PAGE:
Christopher Nolan’s Batman Trilogy deserves its large audience among White Nationalists. Batman Begins, The Dark Knight, and The Dark Knight Rises all comprise a canon in the superhero genre that stands above the rest, perhaps only succeeded by Watchmen in its representation of Right-wing themes and philosophy. Much has been said about the emphatically Right-wing character of Batman’s villains, especially the League of Shadows, but less has been said about the Rightist aspects of Batman himself.
Typical of the superhero genre, Nolan’s Batman protects the liberal system. Batman is nominally portrayed as the defender of liberalism, a “heroic” savior of the neoliberal, cosmopolitan city of Gotham. He ostensibly believes in the democratic system and its institutions that are worth fighting for. All it needs is a little help from a crime- fighting billionaire. In this, Nolan’s Batman is no different from other superheroes, who follow the same narrative pattern of protecting the existing system as its hero from the villain who critiques the system and seeks to destroy it.
Yet in Nolan’s trilogy, this narrative framework is routinely undermined and revealed as a weakness in Batman’s character. A tragic flaw that serves as the habitual source of Batman’s undoing and frustration. Furthermore, unlike conventional superheroes who are portrayed as “heroic” because they champion liberal values, Batman betrays the system he seeks to uphold, acting outside of the rule of law in defiance of liberal notions of justice. Indeed, once the mask is removed from Batman as the “silent guardian, watchful protector” of neoliberalism, a much deeper Right-wing character emerges.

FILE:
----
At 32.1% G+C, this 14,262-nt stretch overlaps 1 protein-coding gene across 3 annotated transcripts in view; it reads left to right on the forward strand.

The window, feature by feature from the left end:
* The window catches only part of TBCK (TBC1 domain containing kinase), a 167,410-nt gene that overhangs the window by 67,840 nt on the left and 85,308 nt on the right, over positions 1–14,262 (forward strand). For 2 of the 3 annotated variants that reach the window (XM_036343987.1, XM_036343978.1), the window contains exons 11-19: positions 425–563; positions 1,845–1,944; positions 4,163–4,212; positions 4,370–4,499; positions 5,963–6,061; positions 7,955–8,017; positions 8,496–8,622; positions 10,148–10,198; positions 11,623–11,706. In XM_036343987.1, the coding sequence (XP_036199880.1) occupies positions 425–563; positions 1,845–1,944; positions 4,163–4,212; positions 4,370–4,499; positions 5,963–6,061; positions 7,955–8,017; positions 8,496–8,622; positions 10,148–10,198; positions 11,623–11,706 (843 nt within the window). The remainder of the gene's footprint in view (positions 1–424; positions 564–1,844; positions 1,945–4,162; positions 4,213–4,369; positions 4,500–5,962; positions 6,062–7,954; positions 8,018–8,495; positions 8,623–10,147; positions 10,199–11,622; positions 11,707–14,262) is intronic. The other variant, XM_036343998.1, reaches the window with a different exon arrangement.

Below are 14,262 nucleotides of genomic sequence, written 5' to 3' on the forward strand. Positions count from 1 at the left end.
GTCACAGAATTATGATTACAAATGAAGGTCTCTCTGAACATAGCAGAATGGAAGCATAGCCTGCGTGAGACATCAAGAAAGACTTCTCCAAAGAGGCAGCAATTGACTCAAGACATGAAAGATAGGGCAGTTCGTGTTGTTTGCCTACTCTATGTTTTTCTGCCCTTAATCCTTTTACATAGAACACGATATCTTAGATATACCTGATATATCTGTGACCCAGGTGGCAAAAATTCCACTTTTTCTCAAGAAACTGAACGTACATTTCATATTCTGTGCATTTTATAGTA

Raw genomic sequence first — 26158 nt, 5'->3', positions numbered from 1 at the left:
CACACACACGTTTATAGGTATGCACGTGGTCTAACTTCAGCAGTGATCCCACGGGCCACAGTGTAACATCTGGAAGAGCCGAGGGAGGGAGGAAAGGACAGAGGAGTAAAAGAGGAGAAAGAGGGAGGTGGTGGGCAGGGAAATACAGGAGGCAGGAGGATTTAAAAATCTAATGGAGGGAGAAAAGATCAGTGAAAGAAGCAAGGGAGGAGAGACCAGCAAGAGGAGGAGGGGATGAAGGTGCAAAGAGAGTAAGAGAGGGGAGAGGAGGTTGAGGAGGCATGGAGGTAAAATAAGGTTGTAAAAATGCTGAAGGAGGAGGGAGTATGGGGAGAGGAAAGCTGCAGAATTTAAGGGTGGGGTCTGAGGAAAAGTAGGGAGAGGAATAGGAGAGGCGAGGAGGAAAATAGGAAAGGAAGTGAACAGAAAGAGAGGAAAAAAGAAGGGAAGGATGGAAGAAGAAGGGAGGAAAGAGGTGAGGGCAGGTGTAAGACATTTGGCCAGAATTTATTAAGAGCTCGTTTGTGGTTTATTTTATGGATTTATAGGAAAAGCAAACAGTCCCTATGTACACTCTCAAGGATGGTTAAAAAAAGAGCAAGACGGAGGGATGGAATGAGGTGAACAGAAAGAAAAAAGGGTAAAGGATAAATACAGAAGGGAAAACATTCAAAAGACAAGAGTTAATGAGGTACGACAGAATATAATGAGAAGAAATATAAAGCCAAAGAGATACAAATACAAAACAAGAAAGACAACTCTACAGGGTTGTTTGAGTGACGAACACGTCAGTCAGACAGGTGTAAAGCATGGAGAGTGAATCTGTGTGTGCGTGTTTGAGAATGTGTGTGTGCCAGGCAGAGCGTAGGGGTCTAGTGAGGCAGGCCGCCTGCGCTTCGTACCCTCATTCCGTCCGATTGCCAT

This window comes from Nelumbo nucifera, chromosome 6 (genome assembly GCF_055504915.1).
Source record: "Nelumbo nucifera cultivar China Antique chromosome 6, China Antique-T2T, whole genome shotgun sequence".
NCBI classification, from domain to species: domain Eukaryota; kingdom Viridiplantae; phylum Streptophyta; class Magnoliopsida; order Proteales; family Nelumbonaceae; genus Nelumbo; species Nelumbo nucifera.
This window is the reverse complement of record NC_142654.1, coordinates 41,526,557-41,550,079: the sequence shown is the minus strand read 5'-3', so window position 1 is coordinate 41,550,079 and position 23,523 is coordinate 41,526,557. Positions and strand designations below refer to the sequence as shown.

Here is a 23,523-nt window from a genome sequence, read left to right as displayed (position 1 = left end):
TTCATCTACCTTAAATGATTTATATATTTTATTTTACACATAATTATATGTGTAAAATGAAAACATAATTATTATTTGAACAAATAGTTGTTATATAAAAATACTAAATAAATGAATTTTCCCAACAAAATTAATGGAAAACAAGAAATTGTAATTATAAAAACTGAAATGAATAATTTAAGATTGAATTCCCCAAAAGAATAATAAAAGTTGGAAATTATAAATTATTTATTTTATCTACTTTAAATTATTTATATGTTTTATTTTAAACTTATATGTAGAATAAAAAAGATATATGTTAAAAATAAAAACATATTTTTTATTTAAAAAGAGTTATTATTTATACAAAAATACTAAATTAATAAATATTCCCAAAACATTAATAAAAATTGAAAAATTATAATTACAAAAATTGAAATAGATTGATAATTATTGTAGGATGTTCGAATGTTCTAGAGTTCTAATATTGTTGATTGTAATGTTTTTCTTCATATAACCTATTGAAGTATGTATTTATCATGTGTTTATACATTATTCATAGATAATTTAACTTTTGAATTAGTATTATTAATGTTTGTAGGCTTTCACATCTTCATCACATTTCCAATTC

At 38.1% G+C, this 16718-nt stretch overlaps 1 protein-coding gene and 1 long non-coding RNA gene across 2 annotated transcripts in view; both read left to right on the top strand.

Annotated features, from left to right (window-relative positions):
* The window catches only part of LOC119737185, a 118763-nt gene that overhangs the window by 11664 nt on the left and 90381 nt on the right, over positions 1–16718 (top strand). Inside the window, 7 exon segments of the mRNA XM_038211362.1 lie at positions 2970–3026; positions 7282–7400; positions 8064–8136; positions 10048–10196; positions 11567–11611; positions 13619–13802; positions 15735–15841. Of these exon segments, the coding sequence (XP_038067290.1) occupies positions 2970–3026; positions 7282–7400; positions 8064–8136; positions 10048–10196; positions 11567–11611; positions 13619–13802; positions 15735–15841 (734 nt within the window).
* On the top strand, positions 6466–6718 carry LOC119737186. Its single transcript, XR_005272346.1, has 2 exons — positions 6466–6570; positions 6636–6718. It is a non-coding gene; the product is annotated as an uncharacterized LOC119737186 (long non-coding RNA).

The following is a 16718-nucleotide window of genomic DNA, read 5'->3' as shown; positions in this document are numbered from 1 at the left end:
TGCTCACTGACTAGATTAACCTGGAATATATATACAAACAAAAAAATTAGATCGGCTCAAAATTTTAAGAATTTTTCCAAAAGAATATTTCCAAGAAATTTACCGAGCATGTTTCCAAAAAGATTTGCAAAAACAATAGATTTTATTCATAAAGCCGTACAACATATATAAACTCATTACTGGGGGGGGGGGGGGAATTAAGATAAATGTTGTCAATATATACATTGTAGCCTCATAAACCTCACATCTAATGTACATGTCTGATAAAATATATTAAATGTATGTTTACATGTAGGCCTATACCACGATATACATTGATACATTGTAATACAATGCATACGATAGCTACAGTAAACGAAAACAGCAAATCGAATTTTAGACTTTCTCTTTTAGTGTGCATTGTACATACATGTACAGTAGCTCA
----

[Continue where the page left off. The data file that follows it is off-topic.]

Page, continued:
Symbolism & Imagery
The first clue that Batman is a Right-wing character are his appellations the Dark Knight and the Caped Crusader. Both refer to medieval European warriors who adhered to an ethical code glorifying honor, righteousness, and loyalty. Such men are reviled by the Left as exemplified in Obama’s equation of crusaders to present-day jihadists. Other medieval allusions are woven into Batman’s backstory. Bruce Wayne’s family is Gotham nobility, they built most of Gotham, and are its most wealthy and powerful family, emblematic of American-style aristocracy. When Bruce Wayne’s parents are shot by a vagrant in Batman Begins, they had been attending an opera, a hallmark of aristocratic culture. As sole heir of the Wayne family, Bruce is free to engage in higher pursuits as he is secure in his wealth and power like most feudal elites. The mob boss Falcone even refers to him as the “Prince of Gotham” when Bruce confronts him about the release of his parent’s killer in Batman Begins. As such, Batman can be viewed as a contemporary version of a noble who transforms himself into a crime-fighting knight, both of which are representative of historical institutions on the Right.